New moon race

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New moon race
New moon race
Anonim

A new lunar race is unfolding on the planet. The Russian space industry is trying to signify participation in it by patenting a multi-launch flight to an Earth satellite. Obviously, this is just a surrogate for super-heavy missiles, which we are not yet building. The United States, on the other hand, is actively developing two superheavy vehicles at once - but not everything is smooth there either. Their lunar program may be hit hard in the coming year. Skeptics believe that the efforts of everyone involved in the race are useless. They say that manned flights to other celestial bodies are not needed, because they are expensive. Automatic machines will be able to do everything much cheaper. In fact, the lunar program, as we will show below, is no more expensive than flights to the ISS. And the automata will not give us anything like the results of a manned lunar expedition. Let's try to figure out why.

Earth from the moon

Headlines like "RSC Energia found the possibility of flying to the moon without a super-heavy rocket", which appeared in the press last week, indicate that Russian rocket developers are looking for a way out of a rather difficult situation: flights to the Earth's satellite in other countries may begin as early as 2020s, but Russia has very little chance of completing the creation of the super-heavy rocket needed for this in the same years.

The reasons for the smallness of these chances are commonplace. First of all, such a development requires time and competent chief designers, and we, in comparison with our competitors, seem to have a deficit of both.

Foreign developers began to actually work on super-heavy missiles years ago, while Russia does not yet have it even on paper, in the form of a completed draft design of at least an average level of elaboration. This means that they have a big head start in terms of time. We also have some problems with the chief designers.

One illustration: the Angara rocket. Although Russia is the birthplace of the use of supercooled rocket fuel and oxidizer (intercontinental ballistic missile R-9A Korolev and Mishina, 1960s), it is not used in Angara.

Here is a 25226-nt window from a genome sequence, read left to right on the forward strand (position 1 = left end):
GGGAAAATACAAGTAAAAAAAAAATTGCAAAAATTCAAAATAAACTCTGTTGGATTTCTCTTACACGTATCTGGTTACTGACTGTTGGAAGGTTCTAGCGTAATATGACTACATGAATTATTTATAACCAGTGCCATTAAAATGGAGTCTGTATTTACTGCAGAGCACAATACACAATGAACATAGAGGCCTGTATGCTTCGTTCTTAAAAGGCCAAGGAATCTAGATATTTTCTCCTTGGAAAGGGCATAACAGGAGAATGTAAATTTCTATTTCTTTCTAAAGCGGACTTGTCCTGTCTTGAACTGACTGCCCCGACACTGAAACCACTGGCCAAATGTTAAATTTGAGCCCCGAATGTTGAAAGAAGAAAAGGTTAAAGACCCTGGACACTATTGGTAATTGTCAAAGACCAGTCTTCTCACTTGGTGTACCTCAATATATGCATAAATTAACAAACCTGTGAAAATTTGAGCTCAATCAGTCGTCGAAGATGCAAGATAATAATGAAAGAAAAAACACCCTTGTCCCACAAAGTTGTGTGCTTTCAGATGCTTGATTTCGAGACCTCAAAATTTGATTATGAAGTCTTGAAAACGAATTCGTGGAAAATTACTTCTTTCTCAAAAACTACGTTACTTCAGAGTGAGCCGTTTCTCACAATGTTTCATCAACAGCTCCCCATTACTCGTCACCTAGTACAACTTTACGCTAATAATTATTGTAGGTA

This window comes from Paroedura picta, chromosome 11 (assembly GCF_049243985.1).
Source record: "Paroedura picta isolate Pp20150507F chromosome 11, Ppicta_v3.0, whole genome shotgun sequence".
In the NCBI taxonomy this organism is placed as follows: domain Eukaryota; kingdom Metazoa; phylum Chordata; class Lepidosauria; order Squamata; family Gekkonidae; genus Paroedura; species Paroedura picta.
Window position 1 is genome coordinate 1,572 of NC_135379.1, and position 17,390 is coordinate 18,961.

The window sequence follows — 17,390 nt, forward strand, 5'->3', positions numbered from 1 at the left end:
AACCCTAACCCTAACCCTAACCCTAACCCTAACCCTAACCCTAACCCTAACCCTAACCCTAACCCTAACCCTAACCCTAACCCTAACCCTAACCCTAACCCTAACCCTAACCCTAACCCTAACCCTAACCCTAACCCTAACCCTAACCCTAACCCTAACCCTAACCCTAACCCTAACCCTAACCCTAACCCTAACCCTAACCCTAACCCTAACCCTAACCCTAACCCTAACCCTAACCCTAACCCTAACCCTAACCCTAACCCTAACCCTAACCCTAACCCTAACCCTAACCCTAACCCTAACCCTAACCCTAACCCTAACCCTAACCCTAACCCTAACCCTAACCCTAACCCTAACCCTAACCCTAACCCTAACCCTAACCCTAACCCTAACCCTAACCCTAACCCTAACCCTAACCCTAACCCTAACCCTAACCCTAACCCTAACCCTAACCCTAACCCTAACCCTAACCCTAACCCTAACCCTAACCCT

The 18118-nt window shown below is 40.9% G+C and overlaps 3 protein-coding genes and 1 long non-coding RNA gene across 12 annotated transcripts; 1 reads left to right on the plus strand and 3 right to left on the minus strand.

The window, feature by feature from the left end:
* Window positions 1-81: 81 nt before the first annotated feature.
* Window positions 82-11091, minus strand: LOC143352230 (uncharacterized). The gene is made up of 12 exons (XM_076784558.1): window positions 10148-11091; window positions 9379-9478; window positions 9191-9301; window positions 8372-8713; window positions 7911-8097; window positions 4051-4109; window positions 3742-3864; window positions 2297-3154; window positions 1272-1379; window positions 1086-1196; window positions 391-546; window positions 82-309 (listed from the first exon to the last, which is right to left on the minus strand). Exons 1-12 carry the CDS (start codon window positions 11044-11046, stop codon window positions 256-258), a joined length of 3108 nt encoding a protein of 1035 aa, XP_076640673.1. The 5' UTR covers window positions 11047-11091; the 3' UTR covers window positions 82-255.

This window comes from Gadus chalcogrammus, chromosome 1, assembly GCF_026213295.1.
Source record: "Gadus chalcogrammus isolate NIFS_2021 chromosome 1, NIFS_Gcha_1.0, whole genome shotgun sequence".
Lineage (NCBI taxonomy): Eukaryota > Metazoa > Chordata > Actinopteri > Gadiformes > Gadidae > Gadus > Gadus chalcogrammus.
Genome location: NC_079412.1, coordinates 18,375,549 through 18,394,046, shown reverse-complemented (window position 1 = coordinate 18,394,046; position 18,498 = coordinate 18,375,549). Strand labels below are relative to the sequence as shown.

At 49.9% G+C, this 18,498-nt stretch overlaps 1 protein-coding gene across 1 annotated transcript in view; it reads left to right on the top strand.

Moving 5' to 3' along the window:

By cooling the propellant components, one can noticeably increase their density and, due to this, fill the same rocket with several percent more fuel and oxidizer - only slightly raising the mass of its structure (it will need reinforcements). It is clear that more fuel in the same rocket means more payload and cheaper launching into space.

Pavel Pushkin, a former employee of Roskosmos, and today the head of the private space company Kosmokurs, in response to our question about why there is no supercooled fuel on the Angara, although Korolev still had it, said simply:

“Yes, there is boiling oxygen in the Hangar. Hypothermia was not used. And why - the devil only knows. In general, we do not like to strain too much … Mishin was generally a strong designer."

This particular example shows that the situation with the chief designers of rocket technology is very difficult in our country. It is no secret that the Falcon 9 uses deep hypothermia, and our new rockets not only do not do this, but also do not plan. Under the current staffing situation, Roscosmos cannot win the competition between chief designers.

What is wrong with the multi-launch flight to the moon

Therefore, the new concept of RSC Energia "flight to the Moon without superheavy", it would seem, can only be welcomed. However, one problem prevents this.It will not be so easy to find a leader without a damaged amygdala - his dysfunction leads to pathological fearlessness - who would dare to implement it.

Let's take a closer look at the diagram, and it will become clear to us why. Within its framework, one "Angara-A5V" delivers a refueling station to the Moon, which, on rocket engines, sits on an earth satellite and there waits for a manned lander with people to land. Before - and outside this scheme - a spacecraft is docked to an ISS-type orbital station for a flight to Selena.